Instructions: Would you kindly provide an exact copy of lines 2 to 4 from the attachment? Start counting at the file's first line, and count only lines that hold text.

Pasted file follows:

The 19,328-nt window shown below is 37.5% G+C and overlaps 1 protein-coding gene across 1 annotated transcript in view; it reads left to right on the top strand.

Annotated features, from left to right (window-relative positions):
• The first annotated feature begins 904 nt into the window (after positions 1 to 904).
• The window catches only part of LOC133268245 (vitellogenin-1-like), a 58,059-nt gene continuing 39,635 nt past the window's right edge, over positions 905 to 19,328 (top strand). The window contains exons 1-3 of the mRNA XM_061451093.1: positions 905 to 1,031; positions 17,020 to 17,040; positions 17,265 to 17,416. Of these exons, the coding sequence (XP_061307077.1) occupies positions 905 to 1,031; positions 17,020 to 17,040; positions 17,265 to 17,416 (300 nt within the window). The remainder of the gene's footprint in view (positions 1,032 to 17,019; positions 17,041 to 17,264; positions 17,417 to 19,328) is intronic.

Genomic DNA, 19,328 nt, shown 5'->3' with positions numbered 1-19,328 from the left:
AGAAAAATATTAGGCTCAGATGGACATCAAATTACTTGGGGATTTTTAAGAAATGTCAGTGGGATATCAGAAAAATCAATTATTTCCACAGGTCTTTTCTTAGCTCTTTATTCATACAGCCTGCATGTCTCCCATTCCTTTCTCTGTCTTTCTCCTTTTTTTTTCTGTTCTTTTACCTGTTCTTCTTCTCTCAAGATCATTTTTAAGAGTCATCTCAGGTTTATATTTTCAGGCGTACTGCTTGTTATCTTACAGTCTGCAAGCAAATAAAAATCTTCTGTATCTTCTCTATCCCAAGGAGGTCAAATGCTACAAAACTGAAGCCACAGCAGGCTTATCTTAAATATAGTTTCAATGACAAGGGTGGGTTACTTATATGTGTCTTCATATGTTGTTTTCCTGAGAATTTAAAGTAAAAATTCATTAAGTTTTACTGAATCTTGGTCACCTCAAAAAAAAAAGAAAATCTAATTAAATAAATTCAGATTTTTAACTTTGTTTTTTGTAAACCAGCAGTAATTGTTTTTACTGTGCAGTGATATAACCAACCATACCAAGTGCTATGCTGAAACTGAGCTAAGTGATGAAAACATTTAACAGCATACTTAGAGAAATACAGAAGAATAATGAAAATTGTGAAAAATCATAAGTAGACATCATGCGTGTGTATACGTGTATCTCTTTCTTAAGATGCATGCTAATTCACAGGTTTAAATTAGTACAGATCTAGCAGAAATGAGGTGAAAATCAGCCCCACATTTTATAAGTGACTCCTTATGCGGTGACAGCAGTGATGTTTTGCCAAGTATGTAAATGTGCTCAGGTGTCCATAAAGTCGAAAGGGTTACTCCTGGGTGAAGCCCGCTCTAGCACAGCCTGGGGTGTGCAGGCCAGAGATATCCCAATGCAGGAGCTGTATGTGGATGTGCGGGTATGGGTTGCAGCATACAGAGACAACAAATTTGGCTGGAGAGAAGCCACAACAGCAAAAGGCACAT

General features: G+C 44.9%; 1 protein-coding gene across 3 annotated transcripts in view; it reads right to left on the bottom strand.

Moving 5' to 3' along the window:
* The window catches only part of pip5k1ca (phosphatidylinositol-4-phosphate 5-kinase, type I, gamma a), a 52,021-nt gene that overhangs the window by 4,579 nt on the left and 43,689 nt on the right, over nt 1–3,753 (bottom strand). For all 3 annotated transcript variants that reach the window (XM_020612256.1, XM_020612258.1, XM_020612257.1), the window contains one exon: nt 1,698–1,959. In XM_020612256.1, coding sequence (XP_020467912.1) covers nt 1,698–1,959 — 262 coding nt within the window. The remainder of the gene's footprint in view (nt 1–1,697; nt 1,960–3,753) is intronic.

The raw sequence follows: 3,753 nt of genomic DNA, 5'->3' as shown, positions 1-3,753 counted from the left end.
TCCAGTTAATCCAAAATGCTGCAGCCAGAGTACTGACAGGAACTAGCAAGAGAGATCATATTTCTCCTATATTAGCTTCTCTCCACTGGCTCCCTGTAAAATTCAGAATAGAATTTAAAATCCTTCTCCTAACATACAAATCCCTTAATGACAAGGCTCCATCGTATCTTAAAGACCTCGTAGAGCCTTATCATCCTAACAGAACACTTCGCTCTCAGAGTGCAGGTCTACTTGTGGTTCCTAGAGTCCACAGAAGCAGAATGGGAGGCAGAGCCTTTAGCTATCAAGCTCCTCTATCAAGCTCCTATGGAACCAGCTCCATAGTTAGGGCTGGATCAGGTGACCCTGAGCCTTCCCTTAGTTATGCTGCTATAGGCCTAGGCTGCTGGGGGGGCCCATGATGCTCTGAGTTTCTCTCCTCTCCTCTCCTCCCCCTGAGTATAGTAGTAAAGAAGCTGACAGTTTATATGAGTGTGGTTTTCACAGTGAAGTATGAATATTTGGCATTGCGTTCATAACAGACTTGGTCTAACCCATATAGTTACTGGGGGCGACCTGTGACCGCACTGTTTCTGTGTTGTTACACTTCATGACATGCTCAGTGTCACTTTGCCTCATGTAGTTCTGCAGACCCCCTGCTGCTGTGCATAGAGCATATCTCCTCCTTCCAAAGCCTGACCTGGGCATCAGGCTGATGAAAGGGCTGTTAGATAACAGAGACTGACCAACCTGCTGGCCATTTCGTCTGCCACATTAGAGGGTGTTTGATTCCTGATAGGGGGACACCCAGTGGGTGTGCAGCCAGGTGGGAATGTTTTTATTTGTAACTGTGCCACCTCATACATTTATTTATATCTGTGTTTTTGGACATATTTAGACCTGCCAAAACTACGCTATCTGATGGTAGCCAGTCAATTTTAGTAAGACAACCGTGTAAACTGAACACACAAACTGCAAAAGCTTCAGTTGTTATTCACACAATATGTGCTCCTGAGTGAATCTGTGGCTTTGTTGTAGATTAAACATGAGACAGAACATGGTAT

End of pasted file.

Annotated features, from left to right (window-relative positions):
• The first annotated feature begins 904 nt into the window (after positions 1 to 904).
• The window catches only part of LOC133268245 (vitellogenin-1-like), a 58,059-nt gene continuing 39,635 nt past the window's right edge, over positions 905 to 19,328 (top strand). The window contains exons 1-3 of the mRNA XM_061451093.1: positions 905 to 1,031; positions 17,020 to 17,040; positions 17,265 to 17,416. Of these exons, the coding sequence (XP_061307077.1) occupies positions 905 to 1,031; positions 17,020 to 17,040; positions 17,265 to 17,416 (300 nt within the window). The remainder of the gene's footprint in view (positions 1,032 to 17,019; positions 17,041 to 17,264; positions 17,417 to 19,328) is intronic.